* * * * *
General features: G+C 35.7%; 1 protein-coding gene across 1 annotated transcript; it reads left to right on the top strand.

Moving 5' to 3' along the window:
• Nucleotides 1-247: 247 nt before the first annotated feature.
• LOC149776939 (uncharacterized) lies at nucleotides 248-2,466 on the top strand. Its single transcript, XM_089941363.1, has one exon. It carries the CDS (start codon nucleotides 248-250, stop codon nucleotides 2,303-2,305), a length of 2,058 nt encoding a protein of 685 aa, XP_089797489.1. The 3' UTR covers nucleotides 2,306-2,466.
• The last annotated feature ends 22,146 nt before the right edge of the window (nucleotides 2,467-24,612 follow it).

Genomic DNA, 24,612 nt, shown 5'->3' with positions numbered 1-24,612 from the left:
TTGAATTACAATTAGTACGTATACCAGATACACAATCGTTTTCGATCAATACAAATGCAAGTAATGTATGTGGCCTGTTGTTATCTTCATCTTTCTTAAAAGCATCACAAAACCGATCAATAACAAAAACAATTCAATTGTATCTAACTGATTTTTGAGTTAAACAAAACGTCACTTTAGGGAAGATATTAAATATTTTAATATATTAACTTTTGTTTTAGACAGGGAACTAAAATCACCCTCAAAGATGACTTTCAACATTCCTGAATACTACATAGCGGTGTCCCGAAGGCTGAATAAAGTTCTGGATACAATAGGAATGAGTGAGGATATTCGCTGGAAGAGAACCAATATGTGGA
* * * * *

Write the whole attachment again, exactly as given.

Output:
General features: G+C 35.7%; 1 protein-coding gene across 1 annotated transcript; it reads left to right on the top strand.

Moving 5' to 3' along the window:
• Nucleotides 1-247: 247 nt before the first annotated feature.
• LOC149776939 (uncharacterized) lies at nucleotides 248-2,466 on the top strand. Its single transcript, XM_089941363.1, has one exon. It carries the CDS (start codon nucleotides 248-250, stop codon nucleotides 2,303-2,305), a length of 2,058 nt encoding a protein of 685 aa, XP_089797489.1. The 3' UTR covers nucleotides 2,306-2,466.
• The last annotated feature ends 22,146 nt before the right edge of the window (nucleotides 2,467-24,612 follow it).

Genomic DNA, 24,612 nt, shown 5'->3' with positions numbered 1-24,612 from the left:
TTGAATTACAATTAGTACGTATACCAGATACACAATCGTTTTCGATCAATACAAATGCAAGTAATGTATGTGGCCTGTTGTTATCTTCATCTTTCTTAAAAGCATCACAAAACCGATCAATAACAAAAACAATTCAATTGTATCTAACTGATTTTTGAGTTAAACAAAACGTCACTTTAGGGAAGATATTAAATATTTTAATATATTAACTTTTGTTTTAGACAGGGAACTAAAATCACCCTCAAAGATGACTTTCAACATTCCTGAATACTACATAGCGGTGTCCCGAAGGCTGAATAAAGTTCTGGATACAATAGGAATGAGTGAGGATATTCGCTGGAAGAGAACCAATATGTGGA